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It's lit! National Cathedral turns blue to honor health care workers fighting coronavirus pandemic

You can catch the blue lights this week starting at 8 p.m.

WASHINGTON — The Washington National Cathedral wanted to honor the men and women who are risking their lives every day to help the community in the continuous fight to end the spread of the coronavirus.

So, it came as no surprise that they lit things up in blue with "Thank You" projected across the front of the cathedral.

In conjunction with Atmosphere Lighting, the lighting starts at 8 p.m. every night this week from Monday through Friday.

Buildings at the National Harbor, the Capital Wheel and Fleet Street light are also lit up in blue to show solidarity with communities around the world.

You can catch the lights driving across the bridge, on the property and on social media using #LightItBlue or #NationalHarbor.

"The initiative is a way to say thank you to all of those fighting COVID-19 on the front lines," explained Jackie Saunders, AVP of marketing at National Harbor. "This effort is part of a massive 'thank you' to all of the healthcare professionals, first responders and essential workers who are risking their own health to save lives."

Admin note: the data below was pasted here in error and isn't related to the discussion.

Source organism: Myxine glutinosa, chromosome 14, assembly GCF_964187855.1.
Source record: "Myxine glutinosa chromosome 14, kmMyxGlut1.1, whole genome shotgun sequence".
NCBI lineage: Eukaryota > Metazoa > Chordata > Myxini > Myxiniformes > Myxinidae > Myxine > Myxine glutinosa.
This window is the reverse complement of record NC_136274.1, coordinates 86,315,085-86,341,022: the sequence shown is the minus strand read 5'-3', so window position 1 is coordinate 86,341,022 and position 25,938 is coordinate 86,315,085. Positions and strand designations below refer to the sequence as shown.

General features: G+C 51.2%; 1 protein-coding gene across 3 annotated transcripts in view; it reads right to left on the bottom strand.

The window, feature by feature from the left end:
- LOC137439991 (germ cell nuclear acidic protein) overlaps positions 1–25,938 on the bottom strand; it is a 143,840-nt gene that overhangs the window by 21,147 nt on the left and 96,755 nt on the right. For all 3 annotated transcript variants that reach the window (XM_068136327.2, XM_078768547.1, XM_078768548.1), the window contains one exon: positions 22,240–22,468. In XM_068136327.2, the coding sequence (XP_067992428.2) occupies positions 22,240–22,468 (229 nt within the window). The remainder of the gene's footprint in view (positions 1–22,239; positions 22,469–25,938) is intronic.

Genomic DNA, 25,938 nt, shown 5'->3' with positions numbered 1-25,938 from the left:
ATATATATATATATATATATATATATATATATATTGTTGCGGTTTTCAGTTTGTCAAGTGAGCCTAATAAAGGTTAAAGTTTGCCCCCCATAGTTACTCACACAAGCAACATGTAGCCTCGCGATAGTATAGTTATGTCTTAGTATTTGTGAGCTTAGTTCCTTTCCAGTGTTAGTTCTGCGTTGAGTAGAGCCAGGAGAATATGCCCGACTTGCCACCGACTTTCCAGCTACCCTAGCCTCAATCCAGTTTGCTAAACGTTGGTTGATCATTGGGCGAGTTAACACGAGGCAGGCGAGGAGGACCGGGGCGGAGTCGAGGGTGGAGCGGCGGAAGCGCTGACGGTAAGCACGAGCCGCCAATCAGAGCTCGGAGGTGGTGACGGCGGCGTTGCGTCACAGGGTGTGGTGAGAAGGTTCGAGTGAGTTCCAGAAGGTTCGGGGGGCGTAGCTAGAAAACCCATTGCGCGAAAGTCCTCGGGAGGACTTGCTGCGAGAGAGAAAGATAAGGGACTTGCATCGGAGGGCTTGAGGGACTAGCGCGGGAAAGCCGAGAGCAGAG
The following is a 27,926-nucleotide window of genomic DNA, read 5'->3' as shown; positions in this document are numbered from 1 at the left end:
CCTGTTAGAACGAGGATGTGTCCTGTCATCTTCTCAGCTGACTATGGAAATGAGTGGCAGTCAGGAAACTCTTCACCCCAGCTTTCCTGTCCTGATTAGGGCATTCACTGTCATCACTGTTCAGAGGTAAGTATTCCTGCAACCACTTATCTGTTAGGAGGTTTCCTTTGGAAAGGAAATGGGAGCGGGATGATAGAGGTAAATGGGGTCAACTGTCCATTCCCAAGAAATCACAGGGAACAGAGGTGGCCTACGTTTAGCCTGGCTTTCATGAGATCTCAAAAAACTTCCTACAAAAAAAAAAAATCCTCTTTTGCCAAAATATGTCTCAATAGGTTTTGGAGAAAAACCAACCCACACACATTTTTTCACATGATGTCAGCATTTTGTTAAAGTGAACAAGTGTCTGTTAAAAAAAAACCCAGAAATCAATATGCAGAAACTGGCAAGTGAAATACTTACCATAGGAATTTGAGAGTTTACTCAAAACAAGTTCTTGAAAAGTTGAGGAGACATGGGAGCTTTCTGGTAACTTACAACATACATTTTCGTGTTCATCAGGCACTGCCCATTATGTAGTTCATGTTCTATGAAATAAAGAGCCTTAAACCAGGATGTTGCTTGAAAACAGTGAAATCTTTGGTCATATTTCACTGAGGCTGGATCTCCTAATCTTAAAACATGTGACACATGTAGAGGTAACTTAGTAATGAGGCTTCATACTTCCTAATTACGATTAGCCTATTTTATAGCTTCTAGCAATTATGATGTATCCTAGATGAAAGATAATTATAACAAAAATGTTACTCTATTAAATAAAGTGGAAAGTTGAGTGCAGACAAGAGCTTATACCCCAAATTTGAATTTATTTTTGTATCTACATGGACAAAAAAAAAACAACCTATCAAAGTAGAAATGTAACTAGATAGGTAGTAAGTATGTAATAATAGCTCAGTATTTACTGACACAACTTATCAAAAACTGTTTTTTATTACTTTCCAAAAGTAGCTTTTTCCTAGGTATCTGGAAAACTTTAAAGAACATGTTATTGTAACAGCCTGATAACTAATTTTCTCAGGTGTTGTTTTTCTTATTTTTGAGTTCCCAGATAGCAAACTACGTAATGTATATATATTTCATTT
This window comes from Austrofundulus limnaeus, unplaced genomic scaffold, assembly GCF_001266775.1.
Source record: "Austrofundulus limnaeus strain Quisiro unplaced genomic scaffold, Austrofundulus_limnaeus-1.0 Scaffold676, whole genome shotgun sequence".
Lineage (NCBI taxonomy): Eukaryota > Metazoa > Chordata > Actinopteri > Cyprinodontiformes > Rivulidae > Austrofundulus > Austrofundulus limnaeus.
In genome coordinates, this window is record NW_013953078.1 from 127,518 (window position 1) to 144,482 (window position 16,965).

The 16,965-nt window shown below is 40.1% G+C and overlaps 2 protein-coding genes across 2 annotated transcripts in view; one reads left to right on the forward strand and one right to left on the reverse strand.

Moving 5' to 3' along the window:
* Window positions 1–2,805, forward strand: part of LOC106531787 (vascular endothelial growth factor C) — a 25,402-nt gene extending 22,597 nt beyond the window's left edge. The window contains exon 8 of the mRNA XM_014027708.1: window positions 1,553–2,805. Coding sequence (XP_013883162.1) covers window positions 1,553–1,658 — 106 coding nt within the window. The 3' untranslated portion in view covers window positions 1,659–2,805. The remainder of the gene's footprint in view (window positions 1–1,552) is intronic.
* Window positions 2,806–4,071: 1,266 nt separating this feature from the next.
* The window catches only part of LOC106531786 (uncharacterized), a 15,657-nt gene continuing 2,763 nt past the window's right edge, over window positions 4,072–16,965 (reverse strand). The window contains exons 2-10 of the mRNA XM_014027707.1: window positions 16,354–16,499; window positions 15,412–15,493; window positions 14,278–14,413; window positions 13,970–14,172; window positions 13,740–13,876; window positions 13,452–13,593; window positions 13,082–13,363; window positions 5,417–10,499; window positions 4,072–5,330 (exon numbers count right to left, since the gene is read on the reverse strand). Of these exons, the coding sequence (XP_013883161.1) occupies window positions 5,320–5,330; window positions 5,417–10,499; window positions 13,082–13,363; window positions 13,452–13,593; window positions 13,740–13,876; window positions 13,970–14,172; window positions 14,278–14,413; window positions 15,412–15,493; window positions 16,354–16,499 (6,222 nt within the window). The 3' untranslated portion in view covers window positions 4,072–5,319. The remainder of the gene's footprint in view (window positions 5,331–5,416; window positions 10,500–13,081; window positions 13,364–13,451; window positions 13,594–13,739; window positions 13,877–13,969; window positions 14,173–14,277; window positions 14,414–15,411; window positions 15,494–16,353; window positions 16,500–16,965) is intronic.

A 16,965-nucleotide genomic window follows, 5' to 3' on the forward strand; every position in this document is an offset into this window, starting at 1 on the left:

The National Harbor lighting coincides with communities clapping from their homes, windows and balconies at the same time to show their appreciation for healthcare and essential workers around the world.

On Monday around 8 p.m., Downtown D.C. residents clapped from the high-rises between 4th Street and Massachusetts Avenue Northwest, in the Mt. Vernon Square neighborhood near the Judiciary Square Metro Station.

RELATED: Heartwarming: DC claps for health care workers impacted by COVID-19 pandemic

Mayor Muriel Bowser has promoted the scheduled clapping and as part of a way to thank hardworking health care workers and get people to rally behind one another during the stay-at-home order. She even sent out a Tweet last week of her clapping from outside her front door at 8 p.m. to promote the initiative. 

RELATED: "We're in this together." Here's some of the good stuff happening in our communities

Let's give it up for our healthcare workers, first responders and essential workers who are working hard during the coronavirus pandemic. We all thank you for your hard work!

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